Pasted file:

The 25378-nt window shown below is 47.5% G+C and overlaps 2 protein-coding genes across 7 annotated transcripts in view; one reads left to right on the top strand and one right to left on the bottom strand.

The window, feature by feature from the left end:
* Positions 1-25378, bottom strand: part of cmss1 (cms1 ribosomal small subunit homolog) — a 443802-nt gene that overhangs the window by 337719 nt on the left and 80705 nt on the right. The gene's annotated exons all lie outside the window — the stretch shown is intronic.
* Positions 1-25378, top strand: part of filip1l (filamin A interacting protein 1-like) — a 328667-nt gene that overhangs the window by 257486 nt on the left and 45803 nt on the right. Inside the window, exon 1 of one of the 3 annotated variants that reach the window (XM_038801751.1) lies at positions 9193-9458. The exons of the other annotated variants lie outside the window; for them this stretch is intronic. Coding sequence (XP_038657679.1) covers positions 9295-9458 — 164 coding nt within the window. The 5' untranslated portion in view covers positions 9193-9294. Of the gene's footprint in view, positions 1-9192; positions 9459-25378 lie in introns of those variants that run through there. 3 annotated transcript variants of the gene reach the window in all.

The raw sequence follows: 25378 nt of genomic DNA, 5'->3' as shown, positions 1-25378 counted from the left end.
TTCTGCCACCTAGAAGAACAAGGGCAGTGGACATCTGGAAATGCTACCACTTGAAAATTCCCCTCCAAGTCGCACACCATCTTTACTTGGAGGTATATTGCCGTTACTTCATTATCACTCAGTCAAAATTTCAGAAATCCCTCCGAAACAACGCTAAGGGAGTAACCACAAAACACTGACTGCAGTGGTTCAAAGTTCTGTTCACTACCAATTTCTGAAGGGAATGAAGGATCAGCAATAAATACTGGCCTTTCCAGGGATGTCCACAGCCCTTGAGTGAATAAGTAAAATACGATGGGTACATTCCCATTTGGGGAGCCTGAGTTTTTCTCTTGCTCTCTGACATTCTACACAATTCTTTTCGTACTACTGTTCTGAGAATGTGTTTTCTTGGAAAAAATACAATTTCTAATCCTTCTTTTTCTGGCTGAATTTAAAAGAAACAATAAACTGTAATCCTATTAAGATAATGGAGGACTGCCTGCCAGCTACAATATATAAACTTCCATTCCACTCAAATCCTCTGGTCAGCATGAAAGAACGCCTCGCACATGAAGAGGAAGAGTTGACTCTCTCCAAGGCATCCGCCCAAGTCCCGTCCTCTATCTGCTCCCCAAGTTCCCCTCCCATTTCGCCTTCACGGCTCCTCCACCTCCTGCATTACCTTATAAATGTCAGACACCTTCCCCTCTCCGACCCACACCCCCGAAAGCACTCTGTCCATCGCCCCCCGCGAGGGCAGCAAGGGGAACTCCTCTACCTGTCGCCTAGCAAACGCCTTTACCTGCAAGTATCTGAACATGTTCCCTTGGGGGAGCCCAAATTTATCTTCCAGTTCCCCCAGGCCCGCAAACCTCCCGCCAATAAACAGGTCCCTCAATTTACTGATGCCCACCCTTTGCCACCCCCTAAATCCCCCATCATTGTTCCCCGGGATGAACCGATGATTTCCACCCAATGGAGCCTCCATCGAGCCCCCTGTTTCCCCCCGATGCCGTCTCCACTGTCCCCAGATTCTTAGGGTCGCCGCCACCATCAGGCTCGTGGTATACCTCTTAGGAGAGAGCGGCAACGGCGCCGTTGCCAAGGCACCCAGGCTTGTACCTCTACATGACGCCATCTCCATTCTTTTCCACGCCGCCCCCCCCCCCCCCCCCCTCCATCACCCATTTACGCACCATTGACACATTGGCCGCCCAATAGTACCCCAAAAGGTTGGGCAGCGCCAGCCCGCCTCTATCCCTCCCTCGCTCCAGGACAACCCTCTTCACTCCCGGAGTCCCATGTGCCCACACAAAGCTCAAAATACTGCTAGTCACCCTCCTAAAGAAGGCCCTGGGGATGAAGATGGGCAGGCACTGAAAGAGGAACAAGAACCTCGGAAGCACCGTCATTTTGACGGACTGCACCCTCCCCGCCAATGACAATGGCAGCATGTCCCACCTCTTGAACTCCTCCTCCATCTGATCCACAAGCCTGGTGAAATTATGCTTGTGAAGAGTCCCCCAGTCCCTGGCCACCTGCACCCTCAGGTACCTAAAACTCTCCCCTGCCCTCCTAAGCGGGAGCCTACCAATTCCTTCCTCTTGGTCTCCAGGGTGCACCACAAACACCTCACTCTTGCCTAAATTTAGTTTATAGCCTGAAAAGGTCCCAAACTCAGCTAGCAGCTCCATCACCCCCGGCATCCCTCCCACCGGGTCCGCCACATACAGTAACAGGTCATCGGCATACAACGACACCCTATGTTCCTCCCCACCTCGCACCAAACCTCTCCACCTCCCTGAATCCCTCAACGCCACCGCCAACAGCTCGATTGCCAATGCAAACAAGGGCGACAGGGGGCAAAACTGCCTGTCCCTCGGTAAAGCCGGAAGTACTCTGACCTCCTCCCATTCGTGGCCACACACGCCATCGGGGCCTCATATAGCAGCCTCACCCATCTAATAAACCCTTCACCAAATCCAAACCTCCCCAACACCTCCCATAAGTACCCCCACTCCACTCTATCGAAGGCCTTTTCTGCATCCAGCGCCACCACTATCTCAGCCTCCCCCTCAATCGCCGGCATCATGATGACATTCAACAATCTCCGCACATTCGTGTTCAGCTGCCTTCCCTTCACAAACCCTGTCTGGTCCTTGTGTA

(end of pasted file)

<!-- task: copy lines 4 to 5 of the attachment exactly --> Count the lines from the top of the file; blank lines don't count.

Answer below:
* Positions 1-25378, top strand: part of filip1l (filamin A interacting protein 1-like) — a 328667-nt gene that overhangs the window by 257486 nt on the left and 45803 nt on the right. Inside the window, exon 1 of one of the 3 annotated variants that reach the window (XM_038801751.1) lies at positions 9193-9458. The exons of the other annotated variants lie outside the window; for them this stretch is intronic. Coding sequence (XP_038657679.1) covers positions 9295-9458 — 164 coding nt within the window. The 5' untranslated portion in view covers positions 9193-9294. Of the gene's footprint in view, positions 1-9192; positions 9459-25378 lie in introns of those variants that run through there. 3 annotated transcript variants of the gene reach the window in all.

The raw sequence follows: 25378 nt of genomic DNA, 5'->3' as shown, positions 1-25378 counted from the left end.